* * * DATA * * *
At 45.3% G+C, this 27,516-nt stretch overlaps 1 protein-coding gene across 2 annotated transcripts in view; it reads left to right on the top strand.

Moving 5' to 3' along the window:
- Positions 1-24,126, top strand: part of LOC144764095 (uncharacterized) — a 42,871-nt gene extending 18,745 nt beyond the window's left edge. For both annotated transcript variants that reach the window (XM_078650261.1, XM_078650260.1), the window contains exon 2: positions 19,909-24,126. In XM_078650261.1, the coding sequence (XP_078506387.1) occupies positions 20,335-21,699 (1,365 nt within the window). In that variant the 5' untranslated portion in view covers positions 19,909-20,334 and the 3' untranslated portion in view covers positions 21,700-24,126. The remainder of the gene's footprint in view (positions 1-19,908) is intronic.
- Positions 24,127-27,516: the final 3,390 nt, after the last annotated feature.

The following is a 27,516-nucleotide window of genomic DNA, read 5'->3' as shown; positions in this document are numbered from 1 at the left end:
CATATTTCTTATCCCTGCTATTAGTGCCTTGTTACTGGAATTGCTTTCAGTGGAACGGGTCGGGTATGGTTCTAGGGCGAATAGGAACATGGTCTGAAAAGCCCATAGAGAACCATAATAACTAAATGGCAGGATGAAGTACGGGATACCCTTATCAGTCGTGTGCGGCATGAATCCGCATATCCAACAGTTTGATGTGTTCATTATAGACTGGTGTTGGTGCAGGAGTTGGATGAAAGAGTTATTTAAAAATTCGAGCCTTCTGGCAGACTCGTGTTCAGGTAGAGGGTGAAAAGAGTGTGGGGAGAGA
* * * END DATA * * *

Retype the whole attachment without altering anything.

At 45.3% G+C, this 27,516-nt stretch overlaps 1 protein-coding gene across 2 annotated transcripts in view; it reads left to right on the top strand.

Moving 5' to 3' along the window:
- Positions 1-24,126, top strand: part of LOC144764095 (uncharacterized) — a 42,871-nt gene extending 18,745 nt beyond the window's left edge. For both annotated transcript variants that reach the window (XM_078650261.1, XM_078650260.1), the window contains exon 2: positions 19,909-24,126. In XM_078650261.1, the coding sequence (XP_078506387.1) occupies positions 20,335-21,699 (1,365 nt within the window). In that variant the 5' untranslated portion in view covers positions 19,909-20,334 and the 3' untranslated portion in view covers positions 21,700-24,126. The remainder of the gene's footprint in view (positions 1-19,908) is intronic.
- Positions 24,127-27,516: the final 3,390 nt, after the last annotated feature.

The following is a 27,516-nucleotide window of genomic DNA, read 5'->3' as shown; positions in this document are numbered from 1 at the left end:
CATATTTCTTATCCCTGCTATTAGTGCCTTGTTACTGGAATTGCTTTCAGTGGAACGGGTCGGGTATGGTTCTAGGGCGAATAGGAACATGGTCTGAAAAGCCCATAGAGAACCATAATAACTAAATGGCAGGATGAAGTACGGGATACCCTTATCAGTCGTGTGCGGCATGAATCCGCATATCCAACAGTTTGATGTGTTCATTATAGACTGGTGTTGGTGCAGGAGTTGGATGAAAGAGTTATTTAAAAATTCGAGCCTTCTGGCAGACTCGTGTTCAGGTAGAGGGTGAAAAGAGTGTGGGGAGAGA